Minneapolitans and two-time James Beard award-winning filmmakers Daniel Klein and Mirra Fine of the Perennial Plate are back in the news, this time with a preview of their soon-to-debut effort on PBS.
It's a reboot of the network's popular and groundbreaking "The Victory Garden" series, this time seen through the couple's storytelling prism, with an assist by the national network of Edible magazines.
TPT hasn't announced when it's running the show (the series launches, network-wide, in December), but look for an upcoming announcement on its website.
Catch the preview here:
Have to say it was the first time I've seen burping and farting take center stage at any theater.
And hopefully the last.
The sounds, as presented by sock puppets on a large monitor, opened Alton Brown's "Edible Inedible Tour" at the State Theatre last Friday, an event that played to a multi-age full house who was clearly enthusiastic about his long-running "Good Eats" TV show, now in reruns on the Cooking Channel. (The sound effects, repeated during the intermission and at the close of the show, depicted the action of yeast molecules releasing gas.)
Alton Brown was his madcap self, a grand storyteller with a sly sense of humor, during the 2 hour, 45 minute culinary variety show, which celebrated what he said were "things you're not allowed to do on TV -- you can't rant, rave or pontificate or you'll piss off advertisers." (The excess "sound effects" reflected him thumbing his nose at the Food Network, which he said enforced a burp-to-fart ratio on "Good Eats.")
No sponsors, no advertisers means all fun, right? Well, as we say in the news biz, everyone needs an editor. And this show could have used a scalpel at times, starting with the interminable burping and farting. You know the little kid in kindergarten who would do that and get a laugh, and then wouldn't stop doing it? Well....
The show ran 45 minutes longer than expected, in part because Alton got chatty (often commenting snarkily, in good fun, on the cold weather and other Minnesota-related tangents) and, at the end, because he chose a volunteer in the audience who liked being center stage (she talked almost as much as he did).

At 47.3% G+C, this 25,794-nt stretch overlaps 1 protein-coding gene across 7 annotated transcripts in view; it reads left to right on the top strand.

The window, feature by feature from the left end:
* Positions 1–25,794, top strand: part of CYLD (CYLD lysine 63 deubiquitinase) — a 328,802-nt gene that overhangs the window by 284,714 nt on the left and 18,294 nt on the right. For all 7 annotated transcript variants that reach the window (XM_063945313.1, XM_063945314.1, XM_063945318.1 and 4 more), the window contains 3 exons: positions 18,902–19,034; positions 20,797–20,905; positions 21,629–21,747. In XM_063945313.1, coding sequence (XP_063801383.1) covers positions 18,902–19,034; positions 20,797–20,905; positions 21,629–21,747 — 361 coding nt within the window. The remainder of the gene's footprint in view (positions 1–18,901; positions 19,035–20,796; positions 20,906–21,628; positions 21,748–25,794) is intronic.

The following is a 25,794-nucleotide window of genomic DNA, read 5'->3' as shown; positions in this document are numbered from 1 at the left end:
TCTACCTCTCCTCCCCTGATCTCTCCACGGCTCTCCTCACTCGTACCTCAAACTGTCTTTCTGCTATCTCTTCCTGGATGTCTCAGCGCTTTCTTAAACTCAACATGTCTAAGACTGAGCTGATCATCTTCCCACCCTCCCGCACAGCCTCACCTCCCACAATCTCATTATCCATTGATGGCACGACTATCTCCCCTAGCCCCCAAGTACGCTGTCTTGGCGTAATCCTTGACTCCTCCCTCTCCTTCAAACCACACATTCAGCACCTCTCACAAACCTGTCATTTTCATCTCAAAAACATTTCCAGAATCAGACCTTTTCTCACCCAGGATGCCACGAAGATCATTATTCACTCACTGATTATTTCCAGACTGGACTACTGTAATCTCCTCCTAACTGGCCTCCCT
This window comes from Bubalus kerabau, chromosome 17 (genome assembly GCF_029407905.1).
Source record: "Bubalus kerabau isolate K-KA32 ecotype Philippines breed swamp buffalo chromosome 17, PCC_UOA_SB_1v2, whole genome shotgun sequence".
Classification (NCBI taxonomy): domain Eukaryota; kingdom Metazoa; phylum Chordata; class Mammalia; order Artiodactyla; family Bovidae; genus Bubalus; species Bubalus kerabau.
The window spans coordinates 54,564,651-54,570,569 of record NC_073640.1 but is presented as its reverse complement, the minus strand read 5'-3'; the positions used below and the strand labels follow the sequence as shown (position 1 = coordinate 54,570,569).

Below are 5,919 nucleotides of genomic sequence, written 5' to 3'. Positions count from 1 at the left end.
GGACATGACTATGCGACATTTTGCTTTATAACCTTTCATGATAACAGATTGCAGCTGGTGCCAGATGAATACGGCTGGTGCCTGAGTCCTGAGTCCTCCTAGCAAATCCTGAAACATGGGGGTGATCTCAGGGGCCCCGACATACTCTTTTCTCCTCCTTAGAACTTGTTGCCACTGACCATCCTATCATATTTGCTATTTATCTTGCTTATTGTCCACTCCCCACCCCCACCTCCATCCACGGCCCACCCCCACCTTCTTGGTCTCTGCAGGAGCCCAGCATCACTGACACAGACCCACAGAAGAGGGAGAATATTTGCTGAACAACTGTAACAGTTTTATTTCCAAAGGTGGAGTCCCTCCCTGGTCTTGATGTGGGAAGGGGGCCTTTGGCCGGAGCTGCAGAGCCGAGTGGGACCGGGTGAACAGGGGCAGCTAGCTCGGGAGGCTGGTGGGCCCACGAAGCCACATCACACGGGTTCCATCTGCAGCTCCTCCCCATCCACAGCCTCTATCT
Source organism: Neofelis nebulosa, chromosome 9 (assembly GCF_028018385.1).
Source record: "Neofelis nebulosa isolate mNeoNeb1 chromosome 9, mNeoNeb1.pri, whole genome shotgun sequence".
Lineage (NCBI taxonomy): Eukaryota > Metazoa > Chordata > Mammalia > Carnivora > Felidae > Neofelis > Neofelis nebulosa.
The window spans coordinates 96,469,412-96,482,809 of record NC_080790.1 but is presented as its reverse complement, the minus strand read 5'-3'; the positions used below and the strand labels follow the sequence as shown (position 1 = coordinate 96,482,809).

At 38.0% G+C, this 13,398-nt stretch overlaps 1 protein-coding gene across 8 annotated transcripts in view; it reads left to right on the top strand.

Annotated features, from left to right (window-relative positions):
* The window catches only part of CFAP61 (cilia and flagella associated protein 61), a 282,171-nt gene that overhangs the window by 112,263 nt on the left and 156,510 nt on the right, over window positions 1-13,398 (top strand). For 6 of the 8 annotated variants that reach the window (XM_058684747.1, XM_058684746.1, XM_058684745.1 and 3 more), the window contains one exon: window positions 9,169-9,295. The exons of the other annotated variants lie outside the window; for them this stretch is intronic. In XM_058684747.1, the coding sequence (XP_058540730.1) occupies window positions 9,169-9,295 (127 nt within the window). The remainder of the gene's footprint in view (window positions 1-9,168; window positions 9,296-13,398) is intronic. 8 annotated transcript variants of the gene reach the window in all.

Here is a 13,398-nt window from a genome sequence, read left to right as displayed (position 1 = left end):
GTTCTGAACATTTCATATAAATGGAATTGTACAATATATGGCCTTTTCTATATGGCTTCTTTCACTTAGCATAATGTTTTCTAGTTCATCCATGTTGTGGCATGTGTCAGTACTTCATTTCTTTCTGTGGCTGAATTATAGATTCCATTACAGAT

But the unwieldy length was more than someone not watching the clock: His musical trio (with Alton on both electric and acoustic guitar, then saxophone) really didn't add much to the evening with food songs that were, well, half-baked, worth a smile but not much more. And some of his TV antics didn't hold up on a theater stage (breezing through a science lesson, for example, had to cross more eyes than just mine).
Two cooking "demos" were delightfully quirky, though took far too long to complete. In one he makes carbonated ice cream using a fire extinguisher (the only single-use piece of kitchen equipment that has his approval).
The other was what turned out to be a long-winded demonstration of his Mega-Bake Oven, a variation on the girls-only Easy Bake Oven of his youth. Though the store version uses a single 100-watt bulb, his monstrous variation, presumably built in his garage or so he implied, gathers power from 54,000 watts of stage lights. "You can see this from space," he chortled as the blinding lights were turned on.
From this powerhouse of light, he and a volunteer (the Chatty Kathy aforementioned), cooked a pizza topped with (what else?) lutefisk and pepperoni.
The best part of the show was his rant on "10 Things I'm Pretty Sure That I'm Sure About Food," an eclectic list that apparently changes from time to time, Here's the Minnesota version:
1. Chickens don't have fingers (where he tells the tale of shocking his daughter's friends with chicken feet).
2. The most critical cooking skill is to use salt (from here he goes on to talk about the bakery dough he discarded in an outdoor dumpster on a very hot day, resulting in an oozing Son-of-Blob scenario that needed commercial trucks to remedy).
3. Trout doesn't belong in ice cream (he tells the story of chef Sakai who did just that on "Iron Chef America").
4. The best cook on Earth is your wife, and the sooner you accept it, the happier you'll be (as he relates a story on making the mistake of "correcting" the seasoning in his wife's dish).3. Trout doesn't belong in ice cream (he relates an episode of "Iron Chef America" in which chef Sakai does just that).
5. The best ingredient to learn to cook is eggs. ("It's liquid meat, premeasured, cheap, and even if you mess them up you can eat them. Conquer eggs and the rest of the culinary world follows.")
6. The most important tool in the kitchen is the dinner table. This follows his comments in an earlier interview that, "The most magical thing about food is its ability to connect human beings to one another. That's the real miracle of food." As for the food? "In 12 hours, it's poo."
7. Wash mushrooms.( "That's not dirt they're grown in; it's horse poop.")
8. Buy American. ("We have the best farmers, the best fish, the best laws overseeing food. Odds are you can't do worse than that.")